Trump warns of 'response' for Mexico failing to adequately stop migrants

Trump warns of 'response' for Mexico failing to adequately stop migrants
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President TrumpDonald John TrumpHarris bashes Kavanaugh's 'sham' nomination process, calls for his impeachment after sexual misconduct allegation Celebrating 'Hispanic Heritage Month' in the Age of Trump Let's not play Charlie Brown to Iran's Lucy MORE on Tuesday complained that Mexico is not doing enough to curb the flow of migrants into the U.S. and warned he would soon deliver a response.

What that response would be wasn't immediately clear.

The president accused Mexico of "doing virtually nothing" to stop immigrants from heading for the southern border of the United States, suggesting the country is allowing migrants to take advantage of the U.S. immigration system.

"Mexico’s attitude is that people from other countries, including Mexico, should have the right to flow into the U.S. & that U.S. taxpayers should be responsible for the tremendous costs associated w/this illegal migration. Mexico is wrong and I will soon be giving a response!" Trump tweeted.

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The president was tweeting as reports were emerging about his plans to appoint former Virginia Attorney General Ken Cuccinelli, an immigration hard-liner, for a new top job on immigration enforcement.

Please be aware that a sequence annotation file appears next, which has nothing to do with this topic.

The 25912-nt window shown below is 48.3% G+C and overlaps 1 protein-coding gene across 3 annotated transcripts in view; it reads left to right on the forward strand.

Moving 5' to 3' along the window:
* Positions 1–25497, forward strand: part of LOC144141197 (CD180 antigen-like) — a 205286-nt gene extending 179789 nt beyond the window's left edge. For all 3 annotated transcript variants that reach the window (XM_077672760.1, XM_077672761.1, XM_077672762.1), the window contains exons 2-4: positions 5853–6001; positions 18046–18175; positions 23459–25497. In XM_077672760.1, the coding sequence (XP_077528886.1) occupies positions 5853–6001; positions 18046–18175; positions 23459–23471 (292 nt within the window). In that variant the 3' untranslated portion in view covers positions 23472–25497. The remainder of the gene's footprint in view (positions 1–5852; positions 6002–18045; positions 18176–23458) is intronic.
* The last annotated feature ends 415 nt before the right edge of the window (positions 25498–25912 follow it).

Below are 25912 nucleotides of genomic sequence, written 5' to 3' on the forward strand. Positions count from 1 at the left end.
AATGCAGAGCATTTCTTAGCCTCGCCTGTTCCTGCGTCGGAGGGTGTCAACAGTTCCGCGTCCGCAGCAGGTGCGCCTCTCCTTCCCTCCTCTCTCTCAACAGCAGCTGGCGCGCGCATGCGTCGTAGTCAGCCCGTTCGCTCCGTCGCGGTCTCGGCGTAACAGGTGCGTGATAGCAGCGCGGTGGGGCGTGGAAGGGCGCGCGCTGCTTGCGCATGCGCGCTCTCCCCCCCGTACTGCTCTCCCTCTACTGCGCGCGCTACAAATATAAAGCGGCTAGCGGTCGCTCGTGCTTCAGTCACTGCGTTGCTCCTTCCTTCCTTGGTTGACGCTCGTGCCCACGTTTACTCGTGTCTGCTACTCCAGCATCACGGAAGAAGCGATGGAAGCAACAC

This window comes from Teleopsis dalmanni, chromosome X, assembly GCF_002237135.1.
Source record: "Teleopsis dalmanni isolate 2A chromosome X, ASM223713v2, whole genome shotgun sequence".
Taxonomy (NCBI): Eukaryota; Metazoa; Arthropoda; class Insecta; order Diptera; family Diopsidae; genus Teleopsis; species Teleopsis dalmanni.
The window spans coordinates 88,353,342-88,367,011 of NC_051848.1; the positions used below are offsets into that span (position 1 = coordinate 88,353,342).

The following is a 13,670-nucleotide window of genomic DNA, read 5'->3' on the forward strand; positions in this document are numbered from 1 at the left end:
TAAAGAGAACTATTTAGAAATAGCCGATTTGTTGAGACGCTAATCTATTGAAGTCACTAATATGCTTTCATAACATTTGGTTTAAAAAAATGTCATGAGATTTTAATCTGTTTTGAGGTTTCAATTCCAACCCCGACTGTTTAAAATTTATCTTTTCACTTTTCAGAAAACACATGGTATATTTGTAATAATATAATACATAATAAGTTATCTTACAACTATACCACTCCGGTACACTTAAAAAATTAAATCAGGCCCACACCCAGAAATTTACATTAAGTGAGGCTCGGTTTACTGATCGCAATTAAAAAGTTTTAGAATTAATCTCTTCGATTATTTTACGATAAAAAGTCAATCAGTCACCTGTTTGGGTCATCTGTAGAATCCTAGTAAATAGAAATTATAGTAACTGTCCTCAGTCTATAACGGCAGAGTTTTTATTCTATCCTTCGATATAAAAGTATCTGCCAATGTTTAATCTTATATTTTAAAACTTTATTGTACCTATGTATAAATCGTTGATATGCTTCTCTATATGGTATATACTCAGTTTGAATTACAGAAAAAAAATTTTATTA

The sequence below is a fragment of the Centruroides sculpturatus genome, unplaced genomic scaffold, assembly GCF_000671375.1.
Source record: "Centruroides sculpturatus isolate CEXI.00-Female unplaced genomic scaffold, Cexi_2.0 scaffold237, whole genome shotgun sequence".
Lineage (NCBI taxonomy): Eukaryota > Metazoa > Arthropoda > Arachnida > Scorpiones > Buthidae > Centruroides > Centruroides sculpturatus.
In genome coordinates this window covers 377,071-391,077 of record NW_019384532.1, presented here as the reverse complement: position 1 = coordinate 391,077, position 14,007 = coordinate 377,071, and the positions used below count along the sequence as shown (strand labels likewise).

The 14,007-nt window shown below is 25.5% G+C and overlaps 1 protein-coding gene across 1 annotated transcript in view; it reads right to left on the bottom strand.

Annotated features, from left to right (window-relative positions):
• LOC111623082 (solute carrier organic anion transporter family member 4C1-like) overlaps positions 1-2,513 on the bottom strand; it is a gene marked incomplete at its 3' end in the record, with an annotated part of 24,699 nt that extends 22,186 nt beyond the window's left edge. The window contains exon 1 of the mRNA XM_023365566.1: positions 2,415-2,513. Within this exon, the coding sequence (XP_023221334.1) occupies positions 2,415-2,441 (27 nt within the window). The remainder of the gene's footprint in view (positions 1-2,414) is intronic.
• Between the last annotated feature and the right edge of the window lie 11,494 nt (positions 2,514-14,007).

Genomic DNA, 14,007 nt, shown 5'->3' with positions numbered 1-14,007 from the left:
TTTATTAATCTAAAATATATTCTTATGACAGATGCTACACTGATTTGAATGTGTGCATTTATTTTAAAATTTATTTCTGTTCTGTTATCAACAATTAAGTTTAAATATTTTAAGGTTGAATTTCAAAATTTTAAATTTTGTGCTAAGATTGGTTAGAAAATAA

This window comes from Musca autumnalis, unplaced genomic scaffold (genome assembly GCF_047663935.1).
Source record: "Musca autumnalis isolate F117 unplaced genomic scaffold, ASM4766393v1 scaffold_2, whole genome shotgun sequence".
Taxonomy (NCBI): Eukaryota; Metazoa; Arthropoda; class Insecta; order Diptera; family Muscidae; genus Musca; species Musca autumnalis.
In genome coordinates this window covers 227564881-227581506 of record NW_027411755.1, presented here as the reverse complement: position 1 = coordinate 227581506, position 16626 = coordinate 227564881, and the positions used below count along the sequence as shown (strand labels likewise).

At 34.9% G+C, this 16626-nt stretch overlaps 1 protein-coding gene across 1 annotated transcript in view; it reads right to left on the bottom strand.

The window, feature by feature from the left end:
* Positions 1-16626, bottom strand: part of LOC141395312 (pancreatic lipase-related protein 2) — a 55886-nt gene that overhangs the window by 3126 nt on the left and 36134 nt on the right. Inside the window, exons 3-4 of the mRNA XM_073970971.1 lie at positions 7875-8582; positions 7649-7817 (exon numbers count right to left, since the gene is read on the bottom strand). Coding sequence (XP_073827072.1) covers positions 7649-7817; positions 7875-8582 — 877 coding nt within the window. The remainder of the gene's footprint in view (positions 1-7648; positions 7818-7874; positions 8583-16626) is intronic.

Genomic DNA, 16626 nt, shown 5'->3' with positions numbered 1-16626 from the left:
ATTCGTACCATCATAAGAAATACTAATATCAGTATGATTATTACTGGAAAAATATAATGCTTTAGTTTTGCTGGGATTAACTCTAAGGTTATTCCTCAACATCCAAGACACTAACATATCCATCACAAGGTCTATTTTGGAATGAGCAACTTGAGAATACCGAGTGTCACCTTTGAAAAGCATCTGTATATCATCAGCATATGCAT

It's unclear what "response" Trump is planning, but the president has periodically blamed Mexico in recent months for failing to adequately curb the flow of migrants toward the U.S.

Trump previously threatened to close parts or all of the southern border if Mexico did not crack down on migrants en route to the U.S., leading lawmakers in both major parties to raise concerns about how that move might damage the economy.

He backed off the idea last month, suggesting Mexico was doing an adequate job of apprehending those headed for the southern border.

Should Trump return to that concept or threaten other economic penalties, it could undo progress made in recent days after the two countries lifted tariffs on one another to clear the path for a new trade deal.

The president last week presented a new immigration plan, which would seek to overhaul the green card system and move toward a "merit-based" process that gives preference to job skills and education rather than family connections. Democrats have declared the proposal "dead on arrival."